Driving home from "The Grand Budapest Hotel," I felt the sneaking suspicion I had just seen Wes Anderson's best film.
Not his most meaningful, mind you, or his most profound, or his most groundbreaking, or even his best. Just his "best." A singular, jubilant distillation of everything that makes him relevant as an artist - the one he's been building to after seven other features. He's long since passed the point in his career where an audience must be wooed to see his movies. You know what an Anderson movie will be. You know if you'll like it. You know if you'll find it insufferable (to those in that camp, I respect you and pity you in equal measure...maybe more like 40/60.)
For us converted, Anderson remains a triumphant from-bottom-to-top filmmaker. Many great directors have a signature style. But for how many can you turn on any random ten-second snippet from a movie and know without a doubt who made it? A Wes Anderson world is a precise, sublime creation, built brick by brick, prop by prop, into a museum housing all his treasured obsessions.
"Obsessions" is an especially apt word to describe his work on "Budapest." From the towering title building exteriors to the individual rooms inside, everything feels gloriously overstuffed, meticulously decorated with signs and objects and people that seem to all merit their own back stories. And surrounding it all, a movie that is somehow all at once a murder mystery, a heist, a prison break, a love story, an at-times gut busting farce, and ultimately a tender mediation on a time long-gone where grace among humanity was the norm, not the exception.
Each of these ideas alone could support an entire film. Together, they threaten to topple the birthday cake. In Anderson's master hands, they're woven seamlessly, creating a giddy, bracingly paced zipline of a movie.
True, "Budapest" and its lead character Gustave (played with committed dapperness by Ralph Fiennes) never quite pierces the cartoon shell it envelopes itself in, as "The Royal Tenenbaums" created a towering eccentricity with Gene Hackman before ultimately revealing him as someone with honest human drives pounding beneath. If the surface of an Anderson movie feels unbearably twee to the untrained eye, he effectively counterbalances that with real, lingering melancholy. "Budapest" often finds itself a little too enamored with the bric-a-brac, resting most of the responsibility for poignancy on the shoulders of a bona fide supporting character played by F. Murray Abraham.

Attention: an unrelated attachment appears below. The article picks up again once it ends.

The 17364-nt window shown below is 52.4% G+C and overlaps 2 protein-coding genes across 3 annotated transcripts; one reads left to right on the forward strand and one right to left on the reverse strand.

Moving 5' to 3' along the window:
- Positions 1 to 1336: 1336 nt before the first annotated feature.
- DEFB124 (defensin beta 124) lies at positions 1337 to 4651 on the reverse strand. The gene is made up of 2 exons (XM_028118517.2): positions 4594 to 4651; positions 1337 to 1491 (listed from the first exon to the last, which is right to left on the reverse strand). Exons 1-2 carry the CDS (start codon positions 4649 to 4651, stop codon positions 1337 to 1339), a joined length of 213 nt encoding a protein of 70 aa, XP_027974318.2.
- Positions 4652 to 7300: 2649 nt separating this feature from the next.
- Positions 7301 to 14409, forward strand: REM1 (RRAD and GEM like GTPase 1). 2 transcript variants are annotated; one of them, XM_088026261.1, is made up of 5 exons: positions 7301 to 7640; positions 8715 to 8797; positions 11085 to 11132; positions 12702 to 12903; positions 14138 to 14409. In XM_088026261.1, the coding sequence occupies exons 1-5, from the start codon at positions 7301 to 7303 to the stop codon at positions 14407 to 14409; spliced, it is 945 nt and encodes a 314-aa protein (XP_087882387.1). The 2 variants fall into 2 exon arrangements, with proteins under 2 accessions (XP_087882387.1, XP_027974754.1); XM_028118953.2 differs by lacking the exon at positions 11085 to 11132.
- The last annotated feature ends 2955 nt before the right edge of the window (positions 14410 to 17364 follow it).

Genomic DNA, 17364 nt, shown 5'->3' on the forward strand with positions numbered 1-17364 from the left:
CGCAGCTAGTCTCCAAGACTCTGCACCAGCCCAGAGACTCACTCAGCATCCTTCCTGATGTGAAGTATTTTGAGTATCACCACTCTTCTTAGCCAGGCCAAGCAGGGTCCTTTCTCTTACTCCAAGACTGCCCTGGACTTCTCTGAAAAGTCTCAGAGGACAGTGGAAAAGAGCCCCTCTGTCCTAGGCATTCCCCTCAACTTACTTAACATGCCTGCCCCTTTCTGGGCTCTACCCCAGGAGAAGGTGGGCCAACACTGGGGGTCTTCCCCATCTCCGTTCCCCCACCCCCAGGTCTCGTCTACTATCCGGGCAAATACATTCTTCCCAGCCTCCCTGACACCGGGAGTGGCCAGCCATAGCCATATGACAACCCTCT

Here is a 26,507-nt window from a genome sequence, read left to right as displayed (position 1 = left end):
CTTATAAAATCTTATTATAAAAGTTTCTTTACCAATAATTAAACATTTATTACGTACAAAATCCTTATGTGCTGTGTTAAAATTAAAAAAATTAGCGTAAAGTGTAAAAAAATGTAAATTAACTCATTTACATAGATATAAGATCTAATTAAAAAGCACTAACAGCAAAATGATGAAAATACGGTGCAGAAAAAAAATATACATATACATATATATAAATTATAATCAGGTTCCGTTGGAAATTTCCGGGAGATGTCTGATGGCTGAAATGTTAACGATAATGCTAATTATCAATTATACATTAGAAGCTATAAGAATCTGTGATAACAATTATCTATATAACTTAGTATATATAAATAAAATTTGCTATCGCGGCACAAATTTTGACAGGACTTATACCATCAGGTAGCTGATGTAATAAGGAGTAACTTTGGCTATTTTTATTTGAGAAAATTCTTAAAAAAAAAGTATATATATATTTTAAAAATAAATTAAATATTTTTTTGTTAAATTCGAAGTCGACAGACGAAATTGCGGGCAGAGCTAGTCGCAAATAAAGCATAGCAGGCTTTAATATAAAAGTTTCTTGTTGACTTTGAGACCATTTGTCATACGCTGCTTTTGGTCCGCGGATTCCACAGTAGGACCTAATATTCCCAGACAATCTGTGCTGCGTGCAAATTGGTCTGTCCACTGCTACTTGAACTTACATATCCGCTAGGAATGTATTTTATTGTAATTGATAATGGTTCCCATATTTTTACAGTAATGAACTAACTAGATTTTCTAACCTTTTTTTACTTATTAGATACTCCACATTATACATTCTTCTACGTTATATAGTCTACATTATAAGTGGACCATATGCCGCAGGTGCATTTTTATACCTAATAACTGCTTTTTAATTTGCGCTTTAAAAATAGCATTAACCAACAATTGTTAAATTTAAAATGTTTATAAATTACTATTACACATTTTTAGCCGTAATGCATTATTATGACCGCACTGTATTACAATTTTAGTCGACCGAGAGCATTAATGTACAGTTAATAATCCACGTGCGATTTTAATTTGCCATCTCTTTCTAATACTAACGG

But god, as bric-a-brac goes, can you do much better? Each shot reflects such loving care, each line of dialogue bubbles with such hilarious specificity. Anderson structures "Budapest" like a Russian doll, multiples layers of storytelling buried within. We open with a teenage girl in the present day reading a memoir penned by someone known only as The Author (Jude Law), who tells of visiting the Grand Budapest Hotel in 1968 as it falls on hard times and meeting its owner Zero (Abraham) who then relays how he came to own the hotel in 1932 as a lowly lobby boy under the tutelage of Gustave, the concierge. Anderson shoots each of these periods in a different aspect ratio, while at the same time employing an unprecedented (for him) level of artifice in creating his world (the hotel's exterior in particular looks so blatantly like a model to the point of drawing chuckles).
Such moves initially come as oddly show-offy. Remember the unnecessary animation in "Life Aquatic"? As "Budapest" progresses, though, there reveals method in the madness. If Anderson's movies come chock full of whimsy, it's whimsy without the cream and sugar. Whimsy designed to mask an undercurrent of sadness. "Budapest" deals with people constantly looking back, nostalgic for times that have either gone away or never existed. Sometimes we accept that the world we live in is different from the world we desire. Other times we lie to ourselves. Zero remembers Gustave as a man of impeccable tact, yet in the flashbacks, we see lurking shades of a philanderer and an opportunist.
That is why the blatant artifice of "Budapest" (and Anderson's work in general) becomes so important. Just because we recognize the sadness around us doesn't mean we have to accept it. Isn't it more fun to create our own fantasy version of the truth, if only for a little while?
This throughline of Anderson's filmography culminates in "Budapest," a movie that only appears to approach the brink of overindulgence. At this point in his already remarkable career, Anderson arrives in full command of his craft, wielding the tools of filmmaking itself like a wizard uses his wand.
"The Grand Budapest Hotel" is the lightest, fluffiest, goofiest movie in his catalog (hello matte drawings, how I've missed you). It's also a gem. Thanks to Anderson for proving those two things need not be mutually exclusive.